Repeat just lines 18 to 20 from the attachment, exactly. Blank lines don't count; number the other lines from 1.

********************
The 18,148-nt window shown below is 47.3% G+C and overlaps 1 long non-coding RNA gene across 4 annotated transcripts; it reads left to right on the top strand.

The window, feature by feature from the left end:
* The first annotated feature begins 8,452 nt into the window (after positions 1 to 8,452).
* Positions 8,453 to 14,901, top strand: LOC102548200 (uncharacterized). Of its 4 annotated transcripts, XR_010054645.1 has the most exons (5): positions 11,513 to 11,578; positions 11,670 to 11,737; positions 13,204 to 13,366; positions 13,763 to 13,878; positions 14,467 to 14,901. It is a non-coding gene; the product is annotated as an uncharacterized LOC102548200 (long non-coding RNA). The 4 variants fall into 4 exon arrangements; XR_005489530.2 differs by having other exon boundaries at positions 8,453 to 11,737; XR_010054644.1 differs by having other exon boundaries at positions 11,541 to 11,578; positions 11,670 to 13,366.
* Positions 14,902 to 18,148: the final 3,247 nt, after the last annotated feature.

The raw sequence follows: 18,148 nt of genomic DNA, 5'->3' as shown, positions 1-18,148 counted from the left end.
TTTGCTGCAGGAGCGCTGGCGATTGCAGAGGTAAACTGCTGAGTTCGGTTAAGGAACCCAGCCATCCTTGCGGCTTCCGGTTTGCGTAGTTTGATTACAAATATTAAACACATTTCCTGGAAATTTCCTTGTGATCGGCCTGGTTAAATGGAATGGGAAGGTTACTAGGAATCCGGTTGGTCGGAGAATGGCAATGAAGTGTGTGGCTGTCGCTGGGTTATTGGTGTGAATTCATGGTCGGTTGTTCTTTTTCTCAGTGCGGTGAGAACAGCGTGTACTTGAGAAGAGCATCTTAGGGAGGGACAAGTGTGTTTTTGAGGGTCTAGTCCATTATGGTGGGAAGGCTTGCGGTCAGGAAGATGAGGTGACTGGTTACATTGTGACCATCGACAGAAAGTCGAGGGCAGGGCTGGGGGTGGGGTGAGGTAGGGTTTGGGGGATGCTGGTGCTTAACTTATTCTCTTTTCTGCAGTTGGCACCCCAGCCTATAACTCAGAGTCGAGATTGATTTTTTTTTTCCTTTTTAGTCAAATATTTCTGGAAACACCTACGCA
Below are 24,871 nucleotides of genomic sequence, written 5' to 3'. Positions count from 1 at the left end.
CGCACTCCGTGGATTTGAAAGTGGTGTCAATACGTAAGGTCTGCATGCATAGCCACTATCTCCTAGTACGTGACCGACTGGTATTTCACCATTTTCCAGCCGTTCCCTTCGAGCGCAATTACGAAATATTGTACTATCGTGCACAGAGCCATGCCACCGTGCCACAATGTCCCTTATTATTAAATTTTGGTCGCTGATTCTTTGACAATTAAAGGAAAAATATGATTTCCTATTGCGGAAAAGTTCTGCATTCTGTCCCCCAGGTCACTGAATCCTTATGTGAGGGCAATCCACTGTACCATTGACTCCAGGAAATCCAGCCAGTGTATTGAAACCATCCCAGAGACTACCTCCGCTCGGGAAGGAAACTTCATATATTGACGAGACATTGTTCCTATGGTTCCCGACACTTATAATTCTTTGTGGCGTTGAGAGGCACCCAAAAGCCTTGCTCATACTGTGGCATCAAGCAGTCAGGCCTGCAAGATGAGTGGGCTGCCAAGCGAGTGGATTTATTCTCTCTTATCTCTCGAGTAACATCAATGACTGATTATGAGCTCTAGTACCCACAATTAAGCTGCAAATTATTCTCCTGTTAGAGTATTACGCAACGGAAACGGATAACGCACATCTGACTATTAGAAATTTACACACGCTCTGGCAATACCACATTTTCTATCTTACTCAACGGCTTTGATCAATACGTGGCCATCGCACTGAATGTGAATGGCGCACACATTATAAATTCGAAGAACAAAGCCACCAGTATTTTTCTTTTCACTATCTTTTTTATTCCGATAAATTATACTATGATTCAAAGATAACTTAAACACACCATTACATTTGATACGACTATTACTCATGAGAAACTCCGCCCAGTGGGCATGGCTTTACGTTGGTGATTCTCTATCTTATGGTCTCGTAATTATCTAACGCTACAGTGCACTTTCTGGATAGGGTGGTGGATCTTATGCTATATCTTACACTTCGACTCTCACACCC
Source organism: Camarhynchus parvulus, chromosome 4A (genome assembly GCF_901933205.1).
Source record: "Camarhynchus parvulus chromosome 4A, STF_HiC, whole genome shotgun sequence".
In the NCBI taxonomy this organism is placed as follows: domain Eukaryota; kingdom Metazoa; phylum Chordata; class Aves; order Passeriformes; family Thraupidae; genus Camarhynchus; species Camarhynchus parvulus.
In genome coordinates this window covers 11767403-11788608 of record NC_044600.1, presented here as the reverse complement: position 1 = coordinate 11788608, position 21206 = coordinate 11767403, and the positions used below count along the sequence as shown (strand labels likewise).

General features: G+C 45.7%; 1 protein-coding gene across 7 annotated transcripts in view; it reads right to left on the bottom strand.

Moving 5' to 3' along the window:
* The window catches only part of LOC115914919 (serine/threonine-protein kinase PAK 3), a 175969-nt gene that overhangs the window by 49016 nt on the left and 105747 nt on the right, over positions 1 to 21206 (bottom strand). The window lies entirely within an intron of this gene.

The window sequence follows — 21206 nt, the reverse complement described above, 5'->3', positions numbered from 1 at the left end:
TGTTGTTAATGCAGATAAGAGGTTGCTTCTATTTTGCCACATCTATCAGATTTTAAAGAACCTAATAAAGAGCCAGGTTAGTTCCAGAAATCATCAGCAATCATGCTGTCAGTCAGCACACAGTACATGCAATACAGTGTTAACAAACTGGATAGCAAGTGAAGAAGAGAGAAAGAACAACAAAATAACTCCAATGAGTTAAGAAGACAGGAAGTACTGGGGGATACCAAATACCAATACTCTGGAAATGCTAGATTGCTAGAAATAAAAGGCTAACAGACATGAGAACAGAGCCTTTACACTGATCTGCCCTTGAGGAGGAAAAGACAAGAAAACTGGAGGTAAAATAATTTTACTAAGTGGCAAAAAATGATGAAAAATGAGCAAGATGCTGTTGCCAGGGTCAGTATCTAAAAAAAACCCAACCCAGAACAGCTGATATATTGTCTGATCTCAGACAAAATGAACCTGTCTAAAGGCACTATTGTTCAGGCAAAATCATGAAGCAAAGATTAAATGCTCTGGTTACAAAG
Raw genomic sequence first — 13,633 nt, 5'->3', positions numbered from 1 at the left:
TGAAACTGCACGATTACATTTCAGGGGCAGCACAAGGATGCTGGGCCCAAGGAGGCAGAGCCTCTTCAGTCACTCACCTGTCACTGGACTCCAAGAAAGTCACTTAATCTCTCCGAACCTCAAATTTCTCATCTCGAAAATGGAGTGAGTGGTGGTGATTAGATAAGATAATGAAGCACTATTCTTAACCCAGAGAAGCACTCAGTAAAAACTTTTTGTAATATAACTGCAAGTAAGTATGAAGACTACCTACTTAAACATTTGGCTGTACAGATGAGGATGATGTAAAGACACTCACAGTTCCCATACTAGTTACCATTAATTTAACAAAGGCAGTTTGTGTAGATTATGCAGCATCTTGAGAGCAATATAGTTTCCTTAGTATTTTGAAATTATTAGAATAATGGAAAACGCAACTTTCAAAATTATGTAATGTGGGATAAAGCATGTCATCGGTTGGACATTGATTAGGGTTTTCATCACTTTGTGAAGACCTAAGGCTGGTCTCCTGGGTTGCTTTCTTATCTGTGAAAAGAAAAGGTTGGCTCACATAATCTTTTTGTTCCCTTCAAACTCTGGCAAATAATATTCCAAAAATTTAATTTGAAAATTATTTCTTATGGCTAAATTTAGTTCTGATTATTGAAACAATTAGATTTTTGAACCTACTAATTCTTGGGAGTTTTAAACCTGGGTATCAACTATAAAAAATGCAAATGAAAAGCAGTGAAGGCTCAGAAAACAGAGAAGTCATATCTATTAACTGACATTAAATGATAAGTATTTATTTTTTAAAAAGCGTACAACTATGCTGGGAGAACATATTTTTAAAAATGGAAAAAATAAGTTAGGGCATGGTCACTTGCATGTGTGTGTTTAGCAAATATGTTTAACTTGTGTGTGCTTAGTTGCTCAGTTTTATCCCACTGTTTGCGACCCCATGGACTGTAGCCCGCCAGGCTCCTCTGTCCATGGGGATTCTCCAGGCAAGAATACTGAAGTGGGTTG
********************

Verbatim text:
TGTTGTTAATGCAGATAAGAGGTTGCTTCTATTTTGCCACATCTATCAGATTTTAAAGAACCTAATAAAGAGCCAGGTTAGTTCCAGAAATCATCAGCAATCATGCTGTCAGTCAGCACACAGTACATGCAATACAGTGTTAACAAACTGGATAGCAAGTGAAGAAGAGAGAAAGAACAACAAAATAACTCCAATGAGTTAAGAAGACAGGAAGTACTGGGGGATACCAAATACCAATACTCTGGAAATGCTAGATTGCTAGAAATAAAAGGCTAACAGACATGAGAACAGAGCCTTTACACTGATCTGCCCTTGAGGAGGAAAAGACAAGAAAACTGGAGGTAAAATAATTTTACTAAGTGGCAAAAAATGATGAAAAATGAGCAAGATGCTGTTGCCAGGGTCAGTATCTAAAAAAAACCCAACCCAGAACAGCTGATATATTGTCTGATCTCAGACAAAATGAACCTGTCTAAAGGCACTATTGTTCAGGCAAAATCATGAAGCAAAGATTAAATGCTCTGGTTACAAAG
Raw genomic sequence first — 13,633 nt, 5'->3', positions numbered from 1 at the left:
TGAAACTGCACGATTACATTTCAGGGGCAGCACAAGGATGCTGGGCCCAAGGAGGCAGAGCCTCTTCAGTCACTCACCTGTCACTGGACTCCAAGAAAGTCACTTAATCTCTCCGAACCTCAAATTTCTCATCTCGAAAATGGAGTGAGTGGTGGTGATTAGATAAGATAATGAAGCACTATTCTTAACCCAGAGAAGCACTCAGTAAAAACTTTTTGTAATATAACTGCAAGTAAGTATGAAGACTACCTACTTAAACATTTGGCTGTACAGATGAGGATGATGTAAAGACACTCACAGTTCCCATACTAGTTACCATTAATTTAACAAAGGCAGTTTGTGTAGATTATGCAGCATCTTGAGAGCAATATAGTTTCCTTAGTATTTTGAAATTATTAGAATAATGGAAAACGCAACTTTCAAAATTATGTAATGTGGGATAAAGCATGTCATCGGTTGGACATTGATTAGGGTTTTCATCACTTTGTGAAGACCTAAGGCTGGTCTCCTGGGTTGCTTTCTTATCTGTGAAAAGAAAAGGTTGGCTCACATAATCTTTTTGTTCCCTTCAAACTCTGGCAAATAATATTCCAAAAATTTAATTTGAAAATTATTTCTTATGGCTAAATTTAGTTCTGATTATTGAAACAATTAGATTTTTGAACCTACTAATTCTTGGGAGTTTTAAACCTGGGTATCAACTATAAAAAATGCAAATGAAAAGCAGTGAAGGCTCAGAAAACAGAGAAGTCATATCTATTAACTGACATTAAATGATAAGTATTTATTTTTTAAAAAGCGTACAACTATGCTGGGAGAACATATTTTTAAAAATGGAAAAAATAAGTTAGGGCATGGTCACTTGCATGTGTGTGTTTAGCAAATATGTTTAACTTGTGTGTGCTTAGTTGCTCAGTTTTATCCCACTGTTTGCGACCCCATGGACTGTAGCCCGCCAGGCTCCTCTGTCCATGGGGATTCTCCAGGCAAGAATACTGAAGTGGGTTG